At least eight people have been killed during clashes between state security officers and anti-regime protesters in Homs, a town in western Syria, according to reports.
Some reports claim as many as thirty people were killed.
The confrontation between demonstrators and police was reportedly triggered by the death of a tribal elder, Sheikh Badr Abu Moussa, while in detention,
[Moussa] was a healthy man before they took him and a corpse afterwards, a human rights activist told Reuters. The security forces have been dealing brutally with the protesters, but this is too much to take. Homs is boiling. Security forces and the regime thugs have been provoking armed tribes for a month now.”
The activist said the protesters in Homs was killed in cold blood.
The possibility that some protesters were armed cannot be ruled out. The tribes feel insulted and they want revenge. But the security forces were seen driving in trucks and shooting at civilians, he added.
Reuters reported that thousands of people in Homs attended a funeral procession on Monday to mourn those who were killed earlier.
From alleyway to alleyway, from house to house, we want to overthrow you, Bashar, the mourners chanted, according to reports. Either freedom or death, the people want to topple this regime.
One the prior day, at least three people were killed by security forces in the town of Talbiseh, north of Homs.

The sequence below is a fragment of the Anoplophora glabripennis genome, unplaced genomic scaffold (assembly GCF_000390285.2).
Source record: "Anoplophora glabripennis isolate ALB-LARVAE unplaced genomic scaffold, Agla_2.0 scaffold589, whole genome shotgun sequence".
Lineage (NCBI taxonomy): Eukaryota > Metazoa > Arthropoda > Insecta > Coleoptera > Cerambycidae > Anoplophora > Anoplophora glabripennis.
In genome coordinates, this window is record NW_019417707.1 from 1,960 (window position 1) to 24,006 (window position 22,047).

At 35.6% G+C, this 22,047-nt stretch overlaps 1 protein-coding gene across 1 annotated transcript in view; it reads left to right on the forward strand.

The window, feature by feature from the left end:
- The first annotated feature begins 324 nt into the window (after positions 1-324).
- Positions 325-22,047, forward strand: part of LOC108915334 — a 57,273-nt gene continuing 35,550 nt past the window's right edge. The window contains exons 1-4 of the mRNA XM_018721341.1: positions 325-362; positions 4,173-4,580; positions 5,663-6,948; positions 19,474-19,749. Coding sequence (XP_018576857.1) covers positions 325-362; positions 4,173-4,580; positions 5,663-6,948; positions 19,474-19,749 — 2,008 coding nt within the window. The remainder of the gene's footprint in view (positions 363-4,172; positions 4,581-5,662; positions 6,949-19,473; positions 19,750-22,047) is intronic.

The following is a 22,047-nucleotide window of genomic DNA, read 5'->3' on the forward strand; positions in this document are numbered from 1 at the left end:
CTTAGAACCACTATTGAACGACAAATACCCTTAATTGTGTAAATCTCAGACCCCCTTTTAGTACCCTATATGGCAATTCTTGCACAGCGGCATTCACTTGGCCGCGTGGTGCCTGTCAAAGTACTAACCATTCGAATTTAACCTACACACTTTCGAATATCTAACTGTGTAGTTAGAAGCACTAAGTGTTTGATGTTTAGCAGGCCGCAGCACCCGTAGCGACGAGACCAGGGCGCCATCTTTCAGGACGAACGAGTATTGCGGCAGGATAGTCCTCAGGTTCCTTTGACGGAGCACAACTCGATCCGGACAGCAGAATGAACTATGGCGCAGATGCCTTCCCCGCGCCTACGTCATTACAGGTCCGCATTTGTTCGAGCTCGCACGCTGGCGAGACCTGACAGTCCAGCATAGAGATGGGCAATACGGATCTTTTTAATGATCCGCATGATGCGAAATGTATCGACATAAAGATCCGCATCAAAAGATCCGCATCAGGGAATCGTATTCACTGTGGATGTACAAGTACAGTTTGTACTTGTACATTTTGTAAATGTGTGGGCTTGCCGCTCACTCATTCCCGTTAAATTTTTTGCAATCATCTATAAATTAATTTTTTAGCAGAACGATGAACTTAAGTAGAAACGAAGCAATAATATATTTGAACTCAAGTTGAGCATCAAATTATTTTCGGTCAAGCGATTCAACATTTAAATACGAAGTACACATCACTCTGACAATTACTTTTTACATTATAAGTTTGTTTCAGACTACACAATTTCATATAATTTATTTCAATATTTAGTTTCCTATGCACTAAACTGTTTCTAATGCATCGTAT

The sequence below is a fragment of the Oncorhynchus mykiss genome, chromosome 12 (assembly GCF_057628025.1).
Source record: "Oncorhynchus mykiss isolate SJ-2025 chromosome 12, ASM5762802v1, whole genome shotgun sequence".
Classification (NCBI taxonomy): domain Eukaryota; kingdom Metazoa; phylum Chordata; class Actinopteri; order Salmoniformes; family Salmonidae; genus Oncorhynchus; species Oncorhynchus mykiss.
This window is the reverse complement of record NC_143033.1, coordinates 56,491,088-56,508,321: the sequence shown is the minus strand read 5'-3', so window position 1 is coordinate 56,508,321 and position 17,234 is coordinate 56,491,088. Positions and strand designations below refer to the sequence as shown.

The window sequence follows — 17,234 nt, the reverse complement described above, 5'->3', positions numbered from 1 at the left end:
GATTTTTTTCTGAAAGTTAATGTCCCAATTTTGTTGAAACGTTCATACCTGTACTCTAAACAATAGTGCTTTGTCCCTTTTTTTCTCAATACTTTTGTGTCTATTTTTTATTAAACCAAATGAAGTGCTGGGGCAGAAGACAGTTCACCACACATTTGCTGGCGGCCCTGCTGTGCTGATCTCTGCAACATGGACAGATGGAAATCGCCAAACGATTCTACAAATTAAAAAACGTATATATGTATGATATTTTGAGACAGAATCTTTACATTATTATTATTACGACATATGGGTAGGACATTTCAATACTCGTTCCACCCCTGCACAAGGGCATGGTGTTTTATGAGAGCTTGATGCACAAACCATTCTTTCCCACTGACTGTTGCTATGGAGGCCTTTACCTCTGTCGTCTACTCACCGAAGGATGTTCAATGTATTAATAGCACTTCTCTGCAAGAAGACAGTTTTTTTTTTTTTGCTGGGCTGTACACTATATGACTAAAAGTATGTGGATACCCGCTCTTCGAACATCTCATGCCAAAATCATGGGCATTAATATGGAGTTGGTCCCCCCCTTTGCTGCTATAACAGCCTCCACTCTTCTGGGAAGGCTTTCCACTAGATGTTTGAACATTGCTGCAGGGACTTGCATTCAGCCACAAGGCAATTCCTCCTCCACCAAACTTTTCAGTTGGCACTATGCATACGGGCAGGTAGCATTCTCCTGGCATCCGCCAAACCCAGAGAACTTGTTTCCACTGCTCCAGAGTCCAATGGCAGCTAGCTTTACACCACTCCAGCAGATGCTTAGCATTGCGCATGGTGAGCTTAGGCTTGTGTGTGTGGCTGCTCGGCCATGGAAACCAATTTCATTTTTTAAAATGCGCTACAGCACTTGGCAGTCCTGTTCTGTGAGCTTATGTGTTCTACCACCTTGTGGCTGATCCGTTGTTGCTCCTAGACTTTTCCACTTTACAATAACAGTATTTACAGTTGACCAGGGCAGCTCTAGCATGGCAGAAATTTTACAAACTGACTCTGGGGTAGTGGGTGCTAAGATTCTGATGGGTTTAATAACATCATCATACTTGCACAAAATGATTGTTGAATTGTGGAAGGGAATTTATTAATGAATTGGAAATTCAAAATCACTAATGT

Apparently, discontent in Syria against the regime of President Bashar al-Assad is deepening, despite promises for some reforms. On Saturday, Assad indicated that the emergency law which have been in place for 48 years would be lifted this week.
The state-controlled official news agency continues to blame unrest on foreign conspirators and/or criminal gangs, while asserting that life is resuming normalcy in most of the country.
Al Jazeera reported that the atmosphere in Homs is extremely tense.
People are complaining that many of the wounded are not going to the hospital, they fear that the security forces will pick them up from their hospital bed, an Al Jazeera correspondent stated.
There is also a shortage of blood according to the people we have been talking to. People are concerned that clashes might erupt following the [funeral] processions.